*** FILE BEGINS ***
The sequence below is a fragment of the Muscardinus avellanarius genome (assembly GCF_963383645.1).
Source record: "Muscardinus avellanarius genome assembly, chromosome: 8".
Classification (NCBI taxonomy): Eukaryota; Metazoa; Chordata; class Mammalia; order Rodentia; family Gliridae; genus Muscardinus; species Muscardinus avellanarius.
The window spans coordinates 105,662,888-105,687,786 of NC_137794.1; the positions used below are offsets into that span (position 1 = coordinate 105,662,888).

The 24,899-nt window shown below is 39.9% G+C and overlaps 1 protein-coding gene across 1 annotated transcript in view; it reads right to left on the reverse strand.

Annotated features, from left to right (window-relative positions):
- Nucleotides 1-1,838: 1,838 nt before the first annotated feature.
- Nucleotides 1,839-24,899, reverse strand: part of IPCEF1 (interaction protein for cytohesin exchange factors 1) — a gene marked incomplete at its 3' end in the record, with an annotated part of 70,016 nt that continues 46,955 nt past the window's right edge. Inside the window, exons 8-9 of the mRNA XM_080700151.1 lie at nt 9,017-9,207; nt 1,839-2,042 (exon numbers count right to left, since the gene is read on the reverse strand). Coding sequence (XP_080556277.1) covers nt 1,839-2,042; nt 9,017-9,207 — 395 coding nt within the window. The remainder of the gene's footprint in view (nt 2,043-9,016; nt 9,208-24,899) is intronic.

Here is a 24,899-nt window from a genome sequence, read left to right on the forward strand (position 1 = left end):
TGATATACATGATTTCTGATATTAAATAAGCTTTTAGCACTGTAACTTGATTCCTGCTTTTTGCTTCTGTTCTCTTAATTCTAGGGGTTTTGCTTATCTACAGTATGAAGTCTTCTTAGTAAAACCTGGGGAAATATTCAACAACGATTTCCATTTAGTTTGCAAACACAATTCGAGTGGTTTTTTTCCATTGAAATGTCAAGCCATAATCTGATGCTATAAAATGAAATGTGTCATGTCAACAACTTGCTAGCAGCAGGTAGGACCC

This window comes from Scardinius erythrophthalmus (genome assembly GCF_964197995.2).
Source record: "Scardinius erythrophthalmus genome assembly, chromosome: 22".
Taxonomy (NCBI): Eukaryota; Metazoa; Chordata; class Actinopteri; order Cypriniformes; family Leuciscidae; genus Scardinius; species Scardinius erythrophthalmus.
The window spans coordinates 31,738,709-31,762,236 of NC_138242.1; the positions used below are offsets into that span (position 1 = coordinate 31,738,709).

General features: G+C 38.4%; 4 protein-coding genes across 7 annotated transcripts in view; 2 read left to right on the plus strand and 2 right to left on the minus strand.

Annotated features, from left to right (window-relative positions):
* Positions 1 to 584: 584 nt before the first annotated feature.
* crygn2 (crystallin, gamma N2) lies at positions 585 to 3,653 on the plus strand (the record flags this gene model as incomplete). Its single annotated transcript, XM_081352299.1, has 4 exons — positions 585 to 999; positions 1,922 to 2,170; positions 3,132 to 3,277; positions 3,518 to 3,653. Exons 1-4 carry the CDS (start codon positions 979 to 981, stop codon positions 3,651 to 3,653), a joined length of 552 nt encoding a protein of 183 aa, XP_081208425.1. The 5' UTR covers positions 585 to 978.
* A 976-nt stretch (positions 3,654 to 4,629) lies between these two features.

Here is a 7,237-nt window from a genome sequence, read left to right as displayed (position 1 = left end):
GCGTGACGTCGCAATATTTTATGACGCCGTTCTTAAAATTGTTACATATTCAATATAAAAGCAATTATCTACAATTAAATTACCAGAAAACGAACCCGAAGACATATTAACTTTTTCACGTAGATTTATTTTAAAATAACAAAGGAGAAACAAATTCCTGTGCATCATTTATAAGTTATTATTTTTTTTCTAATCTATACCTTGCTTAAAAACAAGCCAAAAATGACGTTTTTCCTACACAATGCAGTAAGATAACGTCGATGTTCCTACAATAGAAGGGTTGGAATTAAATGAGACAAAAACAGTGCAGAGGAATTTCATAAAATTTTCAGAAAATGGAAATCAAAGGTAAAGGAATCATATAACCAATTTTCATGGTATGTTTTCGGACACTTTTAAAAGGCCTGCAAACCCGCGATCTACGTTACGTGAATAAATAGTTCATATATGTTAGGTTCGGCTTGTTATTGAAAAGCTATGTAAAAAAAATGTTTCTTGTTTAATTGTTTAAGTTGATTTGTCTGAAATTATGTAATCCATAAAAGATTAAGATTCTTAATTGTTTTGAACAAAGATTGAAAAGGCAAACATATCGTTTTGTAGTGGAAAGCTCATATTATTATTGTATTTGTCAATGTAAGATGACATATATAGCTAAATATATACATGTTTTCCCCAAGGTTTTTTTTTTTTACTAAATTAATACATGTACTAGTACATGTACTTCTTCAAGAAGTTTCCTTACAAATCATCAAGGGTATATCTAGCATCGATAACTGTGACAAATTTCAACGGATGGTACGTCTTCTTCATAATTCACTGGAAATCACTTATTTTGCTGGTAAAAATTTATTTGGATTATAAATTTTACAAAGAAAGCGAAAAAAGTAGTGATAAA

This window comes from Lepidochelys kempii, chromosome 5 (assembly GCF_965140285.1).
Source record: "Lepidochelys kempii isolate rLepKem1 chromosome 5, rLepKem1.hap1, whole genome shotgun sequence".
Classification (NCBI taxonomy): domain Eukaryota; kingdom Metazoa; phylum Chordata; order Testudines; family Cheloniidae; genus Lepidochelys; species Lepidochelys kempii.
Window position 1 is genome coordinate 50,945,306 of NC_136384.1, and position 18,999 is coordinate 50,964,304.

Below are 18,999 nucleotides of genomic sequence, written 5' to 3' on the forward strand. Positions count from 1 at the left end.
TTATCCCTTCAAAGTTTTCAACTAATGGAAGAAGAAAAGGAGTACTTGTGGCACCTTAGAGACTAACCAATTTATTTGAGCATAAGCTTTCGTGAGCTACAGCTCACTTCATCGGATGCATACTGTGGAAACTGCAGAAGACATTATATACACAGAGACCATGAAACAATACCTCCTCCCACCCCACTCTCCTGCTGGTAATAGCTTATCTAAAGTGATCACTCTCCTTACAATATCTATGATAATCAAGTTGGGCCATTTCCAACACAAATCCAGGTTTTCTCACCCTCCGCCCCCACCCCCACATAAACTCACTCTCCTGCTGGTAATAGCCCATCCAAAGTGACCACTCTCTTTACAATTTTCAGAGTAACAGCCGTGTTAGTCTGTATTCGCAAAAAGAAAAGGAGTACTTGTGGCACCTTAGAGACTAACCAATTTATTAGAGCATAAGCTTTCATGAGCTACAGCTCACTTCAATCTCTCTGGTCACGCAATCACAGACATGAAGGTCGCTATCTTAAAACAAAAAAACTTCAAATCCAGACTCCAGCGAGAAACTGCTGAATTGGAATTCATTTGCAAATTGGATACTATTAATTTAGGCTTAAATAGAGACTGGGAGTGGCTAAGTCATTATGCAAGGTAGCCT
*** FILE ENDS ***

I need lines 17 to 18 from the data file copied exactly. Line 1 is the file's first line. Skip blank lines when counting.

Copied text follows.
* Positions 1 to 584: 584 nt before the first annotated feature.
* crygn2 (crystallin, gamma N2) lies at positions 585 to 3,653 on the plus strand (the record flags this gene model as incomplete). Its single annotated transcript, XM_081352299.1, has 4 exons — positions 585 to 999; positions 1,922 to 2,170; positions 3,132 to 3,277; positions 3,518 to 3,653. Exons 1-4 carry the CDS (start codon positions 979 to 981, stop codon positions 3,651 to 3,653), a joined length of 552 nt encoding a protein of 183 aa, XP_081208425.1. The 5' UTR covers positions 585 to 978.